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Anime Reviews: Puella Magi Madoka Magica the Movie Part 2: Eternal

Updated on May 16, 2015

Continuing the example set forth by its predecessor, Eternal finishes off the recap material with just as much emotion and impact as the original series.

Title: Puella Magi Madoka Magica the Movie Part 2: Eternal a.k.a. Gekijouban Mahou Shoujo Madoka Magica Kouhen: Eien no Monogatari
Genre: Action/Drama
Production: Shaft
Film Length: 110 minutes
Air Dates: 10/13/2012
Age Rating: 13+ (mild violence, dark or disturbing thematic elements)

Summary: As Sayaka begins to plunge into despair and her Soul Gem darkens past the point of no return, Kyoko and Homura discuss the coming threat of Walpurgisnacht, a witch so powerful that it doesn't need to hide in a labyrinth and is capable of reducing Mitakihara City to rubble. Elsewhere, Madoka learns from Kyubey the true nature of Puella Magi: The girls chosen by the Incubators are granted wishes with the express purpose of those girls later turning into witches, as is the case when their Soul Gems blacken and turn into Grief Seeds. This, Kyubey explains, is because the moment of transformation releases a tremendous amount of energy that violates the Laws of Thermodynamics and is utilized by the Incubators to counteract the Heat Death of the Universe. These dark tidings weigh heavily on Madoka, but so does knowing that Walpurgisnacht looms ever closer and threatens all that she holds dear.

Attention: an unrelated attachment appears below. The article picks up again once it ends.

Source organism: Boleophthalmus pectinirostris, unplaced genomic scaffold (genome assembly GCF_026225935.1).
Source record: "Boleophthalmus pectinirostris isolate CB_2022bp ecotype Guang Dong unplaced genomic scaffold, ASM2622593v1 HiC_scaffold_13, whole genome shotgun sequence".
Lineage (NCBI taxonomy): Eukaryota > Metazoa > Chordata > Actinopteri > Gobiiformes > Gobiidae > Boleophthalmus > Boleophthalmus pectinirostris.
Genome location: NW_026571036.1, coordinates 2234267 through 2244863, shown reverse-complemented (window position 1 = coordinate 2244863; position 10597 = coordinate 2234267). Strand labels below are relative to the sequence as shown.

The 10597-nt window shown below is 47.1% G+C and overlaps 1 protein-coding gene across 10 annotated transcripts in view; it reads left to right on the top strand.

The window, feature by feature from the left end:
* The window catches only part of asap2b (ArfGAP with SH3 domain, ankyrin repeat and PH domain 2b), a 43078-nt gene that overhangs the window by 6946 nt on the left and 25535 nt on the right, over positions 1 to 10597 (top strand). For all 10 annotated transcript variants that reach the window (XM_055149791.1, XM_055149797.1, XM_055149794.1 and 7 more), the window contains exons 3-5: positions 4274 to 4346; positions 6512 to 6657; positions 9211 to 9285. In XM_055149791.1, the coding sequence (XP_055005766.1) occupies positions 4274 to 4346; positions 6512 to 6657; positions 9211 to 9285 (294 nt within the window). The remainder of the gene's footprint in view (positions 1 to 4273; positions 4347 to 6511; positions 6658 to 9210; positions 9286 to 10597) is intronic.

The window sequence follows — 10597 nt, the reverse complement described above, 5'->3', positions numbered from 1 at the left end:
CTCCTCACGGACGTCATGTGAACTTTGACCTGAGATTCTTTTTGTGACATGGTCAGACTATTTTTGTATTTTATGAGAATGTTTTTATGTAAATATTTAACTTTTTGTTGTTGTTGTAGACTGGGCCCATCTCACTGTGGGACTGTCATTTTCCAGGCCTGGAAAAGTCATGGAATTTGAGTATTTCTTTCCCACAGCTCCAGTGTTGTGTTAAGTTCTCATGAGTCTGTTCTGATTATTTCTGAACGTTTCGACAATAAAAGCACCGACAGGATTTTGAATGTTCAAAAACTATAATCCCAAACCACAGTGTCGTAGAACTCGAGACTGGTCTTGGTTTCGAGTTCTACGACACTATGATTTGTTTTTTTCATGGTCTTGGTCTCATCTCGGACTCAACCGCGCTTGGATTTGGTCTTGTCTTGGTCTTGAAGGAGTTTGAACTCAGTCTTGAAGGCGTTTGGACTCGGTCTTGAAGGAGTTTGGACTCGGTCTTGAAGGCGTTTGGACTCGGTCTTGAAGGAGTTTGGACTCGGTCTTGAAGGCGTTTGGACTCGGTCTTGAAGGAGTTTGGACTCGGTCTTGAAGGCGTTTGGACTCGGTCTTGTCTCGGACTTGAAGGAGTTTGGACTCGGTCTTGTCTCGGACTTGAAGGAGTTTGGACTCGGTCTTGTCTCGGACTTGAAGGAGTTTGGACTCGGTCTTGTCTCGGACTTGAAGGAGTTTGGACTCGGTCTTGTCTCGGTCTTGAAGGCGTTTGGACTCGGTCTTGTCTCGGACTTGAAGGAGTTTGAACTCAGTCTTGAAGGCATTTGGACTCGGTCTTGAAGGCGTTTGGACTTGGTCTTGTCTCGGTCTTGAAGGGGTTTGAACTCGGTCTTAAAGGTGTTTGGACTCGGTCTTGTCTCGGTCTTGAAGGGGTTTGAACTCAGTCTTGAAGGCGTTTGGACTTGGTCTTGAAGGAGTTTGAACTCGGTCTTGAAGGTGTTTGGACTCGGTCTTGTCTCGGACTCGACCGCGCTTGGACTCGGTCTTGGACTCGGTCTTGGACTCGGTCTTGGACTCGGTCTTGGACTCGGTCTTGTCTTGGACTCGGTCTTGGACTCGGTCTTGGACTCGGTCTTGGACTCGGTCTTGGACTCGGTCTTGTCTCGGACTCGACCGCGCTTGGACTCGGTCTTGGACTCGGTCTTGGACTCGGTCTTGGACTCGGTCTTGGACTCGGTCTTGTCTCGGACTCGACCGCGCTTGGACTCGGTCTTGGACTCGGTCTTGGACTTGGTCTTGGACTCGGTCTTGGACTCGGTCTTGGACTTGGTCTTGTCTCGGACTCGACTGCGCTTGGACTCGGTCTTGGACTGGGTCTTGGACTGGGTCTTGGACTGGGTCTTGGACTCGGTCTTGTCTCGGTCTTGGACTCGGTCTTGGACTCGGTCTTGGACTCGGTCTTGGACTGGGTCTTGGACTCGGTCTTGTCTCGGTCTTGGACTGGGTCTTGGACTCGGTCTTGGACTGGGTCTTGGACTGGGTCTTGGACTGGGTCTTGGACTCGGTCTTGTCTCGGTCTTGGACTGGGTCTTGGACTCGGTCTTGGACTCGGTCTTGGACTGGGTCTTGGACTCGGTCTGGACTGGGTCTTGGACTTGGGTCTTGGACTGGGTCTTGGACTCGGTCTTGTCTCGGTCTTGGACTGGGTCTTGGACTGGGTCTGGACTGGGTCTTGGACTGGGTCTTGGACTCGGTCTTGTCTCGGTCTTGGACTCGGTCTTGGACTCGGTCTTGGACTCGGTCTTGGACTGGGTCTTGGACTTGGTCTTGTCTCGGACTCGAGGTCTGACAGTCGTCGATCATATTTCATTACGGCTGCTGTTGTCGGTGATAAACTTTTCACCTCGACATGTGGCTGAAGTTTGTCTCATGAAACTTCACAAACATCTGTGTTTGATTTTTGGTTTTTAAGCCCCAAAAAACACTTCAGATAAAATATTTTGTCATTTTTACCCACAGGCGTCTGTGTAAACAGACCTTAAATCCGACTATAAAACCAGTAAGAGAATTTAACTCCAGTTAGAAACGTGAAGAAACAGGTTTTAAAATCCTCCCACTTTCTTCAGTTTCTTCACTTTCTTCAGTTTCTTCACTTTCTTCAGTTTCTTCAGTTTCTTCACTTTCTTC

The Good: Dark, heavy, emotional story is perfectly intact; new material builds hype for the much-anticipated finale
The Bad: Animation is still mostly recycled; wonky start; two random drive-by music videos
The Ugly: Being forced to wait for Part 3 to come out

Welp, the first movie was a resounding success in terms of concise storytelling and fidelity to the original series, so it falls upon the second film to follow up on that success. So, the million-dollar question is: Does Eternal live up to the first film? Well, there are a few more issues than in the previous film present here, but for the most part, yes. Eternal is very much worth your time, especially if you've already checked out Beginnings.

First of all, just as last time, the pacing and directing in this film are nearly impeccable. The story flows very naturally, and at a brisk pace that doesn't overload its audience--you know, just like the last film. Fortunately for us all, the pacing serves Eternal better than before, as there's less material to squeeze in its runtime and so there's more room for the story to move freely. And just like before, the action is easy to follow and always clues the viewer in to what's happening, so the problem other series being condensed into movie format face when it comes to coherency is absolutely nonexistent here. A satisfying viewing experience all around.

But of course, the good directing is even more fortuitous here than in the previous film, because this is where all the story elements come together and the heavy drama begins to hit hardest. And if you're familiar with the series, you know full-well that handling this later material is absolutely paramount, and as mentioned before, it's handled almost perfectly. In fact, without the interruption of separate episodes and visual touch-ups, I'd almost venture to say that it's more fulfilling to watch than the original TV series itself. And given the story was written by Gen Urobuchi, do keep in mind that a few tissues will most likely be required. You have been warned.